White House Declares Monkeypox a Public Health Emergency


With more than 6,600 cases of monkeypox in the United States, the Biden administration declared the viral outbreak a public health emergency as cases continue to rise across the nation. 

So far, cases of monkeypox have been identified in 48 states. The only states that remain free of a diagnosis are Montana and Wyoming. The U.S. decision to declare an emergency follows the World Health Organization's declaration last month. 

The number of infections in the U.S. has grown significantly in the past several weeks. In the last weeks of July, the number of diagnoses in the United States was 2,108. At the time, the White House suggested that monkeypox is "not likely to become a major public health threat," as BioSpace previously reported. But, times have changed.

Earlier this week, ahead of the latest declaration, President Joe Biden tapped two people to lead the nation's response to the outbreak. FEMA's Robert Fenton was named the national monkeypox response coordinator, and Dr. Demetre Daskalakis, the director of the division of HIV/AIDS prevention at the Centers for Disease Control and Prevention, was named deputy coordinator. The two are expected to guide the Biden administration's strategy to combat the outbreak, including the increase in testing, vaccinations and treatment. 

Unlike COVID-19, a rapidly spread respiratory virus, monkeypox is a zoonotic virus typically spread through close or intimate contact. The virus, which is somewhat similar to the deadly smallpox virus, has usually been seen in parts of Africa but has spread across the globe over the past few months. Unlike smallpox, the outbreak of monkeypox has not resulted in any deaths in the United States.

Monkeypox symptoms include fever, rash and swollen lymph nodes. The symptoms typically last two to four weeks but can lead to additional complications that ultimately prove fatal. According to the WHO, the virus fatality rate is between 3% and 6%.

The monkeypox virus can be spread in a few different ways, according to the CDC. Typically, the virus spreads from skin-to-skin contact, such as direct contact with the rash or bodily fluids from an infected individual. That skin-to-skin contact also includes any sexual or otherwise intimate contact. 

Although it is not a respiratory disease, the CDC noted that exposure to "respiratory secretions" from a cough or such can lead to the spread of the virus. However, Dr. Linda Yancey, an infectious disease specialist at the Memorial Hermann Health System in Houston, told PEOPLE that kind of exposure is typically prolonged and has not been a major driver of infection in the U.S.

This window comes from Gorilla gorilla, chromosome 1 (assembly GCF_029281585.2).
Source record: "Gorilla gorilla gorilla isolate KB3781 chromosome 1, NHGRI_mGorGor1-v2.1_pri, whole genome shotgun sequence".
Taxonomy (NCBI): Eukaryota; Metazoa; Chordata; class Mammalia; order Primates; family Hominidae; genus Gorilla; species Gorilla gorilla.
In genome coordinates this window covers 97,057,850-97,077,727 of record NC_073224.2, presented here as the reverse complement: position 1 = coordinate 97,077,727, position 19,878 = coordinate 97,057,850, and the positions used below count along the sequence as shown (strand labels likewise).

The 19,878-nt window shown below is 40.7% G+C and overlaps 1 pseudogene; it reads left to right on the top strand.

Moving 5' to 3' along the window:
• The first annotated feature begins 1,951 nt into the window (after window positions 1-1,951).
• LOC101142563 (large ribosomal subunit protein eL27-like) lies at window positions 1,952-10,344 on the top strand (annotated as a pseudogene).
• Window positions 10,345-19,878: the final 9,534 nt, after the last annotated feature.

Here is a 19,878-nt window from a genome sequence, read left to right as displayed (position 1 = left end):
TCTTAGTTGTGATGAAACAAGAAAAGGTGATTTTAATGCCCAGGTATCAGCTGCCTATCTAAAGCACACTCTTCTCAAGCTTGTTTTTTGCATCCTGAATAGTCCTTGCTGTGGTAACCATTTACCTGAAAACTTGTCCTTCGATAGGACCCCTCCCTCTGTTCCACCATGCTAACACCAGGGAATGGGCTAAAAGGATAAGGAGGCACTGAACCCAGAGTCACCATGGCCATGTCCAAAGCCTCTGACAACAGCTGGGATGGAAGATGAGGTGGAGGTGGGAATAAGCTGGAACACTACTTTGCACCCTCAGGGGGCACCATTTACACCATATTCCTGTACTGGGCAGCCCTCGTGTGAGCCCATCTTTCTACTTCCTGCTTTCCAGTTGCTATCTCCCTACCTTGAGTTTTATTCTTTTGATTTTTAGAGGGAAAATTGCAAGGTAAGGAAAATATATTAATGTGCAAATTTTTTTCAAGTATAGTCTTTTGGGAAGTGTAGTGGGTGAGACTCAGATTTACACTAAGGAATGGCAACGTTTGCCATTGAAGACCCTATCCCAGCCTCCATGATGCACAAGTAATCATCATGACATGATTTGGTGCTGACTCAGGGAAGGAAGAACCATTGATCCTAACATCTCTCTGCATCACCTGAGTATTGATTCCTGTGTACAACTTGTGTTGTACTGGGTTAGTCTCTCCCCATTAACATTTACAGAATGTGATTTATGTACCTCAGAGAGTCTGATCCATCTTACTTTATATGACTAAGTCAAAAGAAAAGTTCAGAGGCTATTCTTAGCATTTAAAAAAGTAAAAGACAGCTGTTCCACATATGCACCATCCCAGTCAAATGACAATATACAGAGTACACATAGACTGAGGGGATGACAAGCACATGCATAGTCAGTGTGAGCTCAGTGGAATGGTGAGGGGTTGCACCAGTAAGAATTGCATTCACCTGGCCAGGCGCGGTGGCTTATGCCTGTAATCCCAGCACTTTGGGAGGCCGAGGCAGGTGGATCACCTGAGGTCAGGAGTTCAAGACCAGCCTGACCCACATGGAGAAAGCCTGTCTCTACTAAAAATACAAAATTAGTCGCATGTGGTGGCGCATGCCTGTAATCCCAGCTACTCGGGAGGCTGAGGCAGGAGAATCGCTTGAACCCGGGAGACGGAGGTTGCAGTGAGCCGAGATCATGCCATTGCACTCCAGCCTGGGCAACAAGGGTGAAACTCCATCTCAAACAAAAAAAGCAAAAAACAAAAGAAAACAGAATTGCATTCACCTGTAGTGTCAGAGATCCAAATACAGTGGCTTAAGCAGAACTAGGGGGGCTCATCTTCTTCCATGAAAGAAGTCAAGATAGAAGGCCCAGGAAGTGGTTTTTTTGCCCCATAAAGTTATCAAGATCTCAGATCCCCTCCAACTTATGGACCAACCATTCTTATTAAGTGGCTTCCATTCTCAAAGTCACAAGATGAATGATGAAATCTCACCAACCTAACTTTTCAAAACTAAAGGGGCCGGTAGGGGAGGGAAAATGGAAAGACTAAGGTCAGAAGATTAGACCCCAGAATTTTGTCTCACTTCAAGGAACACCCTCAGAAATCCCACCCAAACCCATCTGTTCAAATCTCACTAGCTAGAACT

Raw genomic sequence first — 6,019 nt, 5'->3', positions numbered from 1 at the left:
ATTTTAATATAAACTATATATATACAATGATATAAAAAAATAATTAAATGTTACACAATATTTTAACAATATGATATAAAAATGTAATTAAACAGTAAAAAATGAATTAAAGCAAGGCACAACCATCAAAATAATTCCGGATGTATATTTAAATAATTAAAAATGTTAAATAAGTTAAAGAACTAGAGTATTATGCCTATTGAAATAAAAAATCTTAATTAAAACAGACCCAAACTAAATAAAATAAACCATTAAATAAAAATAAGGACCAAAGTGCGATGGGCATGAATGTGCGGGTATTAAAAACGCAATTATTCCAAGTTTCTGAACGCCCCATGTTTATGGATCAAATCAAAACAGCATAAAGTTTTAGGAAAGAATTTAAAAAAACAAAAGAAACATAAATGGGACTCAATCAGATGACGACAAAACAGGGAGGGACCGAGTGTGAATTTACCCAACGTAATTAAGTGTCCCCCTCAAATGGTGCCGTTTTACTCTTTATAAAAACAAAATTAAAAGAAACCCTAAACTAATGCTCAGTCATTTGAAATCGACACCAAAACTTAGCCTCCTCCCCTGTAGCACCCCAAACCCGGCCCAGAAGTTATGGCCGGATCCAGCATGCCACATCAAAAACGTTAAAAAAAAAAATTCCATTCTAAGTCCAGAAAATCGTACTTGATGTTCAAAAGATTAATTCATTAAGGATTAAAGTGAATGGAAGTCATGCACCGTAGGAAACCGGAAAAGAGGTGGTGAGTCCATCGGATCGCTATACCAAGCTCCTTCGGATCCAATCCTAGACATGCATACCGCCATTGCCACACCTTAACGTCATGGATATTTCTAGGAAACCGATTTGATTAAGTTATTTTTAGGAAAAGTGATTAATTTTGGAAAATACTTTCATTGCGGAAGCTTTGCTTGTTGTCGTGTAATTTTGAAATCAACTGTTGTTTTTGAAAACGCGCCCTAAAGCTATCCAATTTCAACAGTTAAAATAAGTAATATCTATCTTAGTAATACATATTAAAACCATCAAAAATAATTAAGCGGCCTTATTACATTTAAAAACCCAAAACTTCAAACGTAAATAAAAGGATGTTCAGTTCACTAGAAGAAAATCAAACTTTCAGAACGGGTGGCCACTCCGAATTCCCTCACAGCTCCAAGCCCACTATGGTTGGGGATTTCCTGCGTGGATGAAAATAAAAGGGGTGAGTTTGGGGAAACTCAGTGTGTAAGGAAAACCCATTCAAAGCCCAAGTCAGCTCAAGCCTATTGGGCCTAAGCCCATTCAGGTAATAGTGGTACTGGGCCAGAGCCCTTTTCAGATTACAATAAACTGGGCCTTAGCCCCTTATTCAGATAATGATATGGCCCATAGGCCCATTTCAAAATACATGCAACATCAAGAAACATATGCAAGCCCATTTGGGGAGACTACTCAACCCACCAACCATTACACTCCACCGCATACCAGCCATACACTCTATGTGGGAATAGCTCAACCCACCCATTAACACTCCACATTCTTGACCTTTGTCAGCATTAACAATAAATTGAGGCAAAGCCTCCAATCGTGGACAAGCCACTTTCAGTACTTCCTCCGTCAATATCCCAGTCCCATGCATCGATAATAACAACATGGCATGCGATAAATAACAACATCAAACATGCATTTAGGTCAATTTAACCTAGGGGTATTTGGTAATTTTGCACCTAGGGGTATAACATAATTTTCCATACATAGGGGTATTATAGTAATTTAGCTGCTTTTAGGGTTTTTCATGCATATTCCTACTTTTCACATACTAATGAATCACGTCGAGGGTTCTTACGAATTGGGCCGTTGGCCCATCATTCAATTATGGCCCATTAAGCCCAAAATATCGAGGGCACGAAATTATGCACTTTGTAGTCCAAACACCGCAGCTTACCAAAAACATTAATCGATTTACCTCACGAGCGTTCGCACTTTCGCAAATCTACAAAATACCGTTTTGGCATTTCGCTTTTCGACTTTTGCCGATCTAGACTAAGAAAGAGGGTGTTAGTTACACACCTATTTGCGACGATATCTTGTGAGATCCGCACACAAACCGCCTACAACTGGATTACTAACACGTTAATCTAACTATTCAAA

"If you are face to face with someone for a prolonged period of time, you potentially could spread it that way. But that's not really been the main driver in this particular outbreak, it really has mostly been skin-to-skin contact," Yancey told the magazine. 

Another method in which the virus can spread is through contact with unclean objects or fabrics. The CDC said the virus could be spread through contact with clothing, bedding or towels that have been used by an infected individual and not disinfected.

Yancey reminded PEOPLE magazine of the similarities between monkeypox and smallpox. She recalled the reports of colonials giving blankets used by people infected with smallpox to Native Americans as a form of early biological warfare as an example of the manner in which the virus can spread.

"This could absolutely be transmitted in that fashion," Yancey said. "And in fact, one of the cases in the U.S. was a lady who was exposed to bed linens. She cleans Airbnbs for a living. So any high touch items like money, doorknobs, shopping carts, have the potential for transmission."

While avoiding close contact with infected individuals and the use of hand sanitizers can prevent the spread of the virus, another preventative is the Jynneos smallpox vaccine, which has also been approved for monkeypox. Millions of doses of the vaccine, developed by Bavarian Nordic, have been ordered by the U.S. government.

The U.S. Food and Drug Administration is also looking into different ways to stretch the supply, including using smaller doses. Other antivirals and treatments for smallpox are being assessed against the latest public health scourge. 

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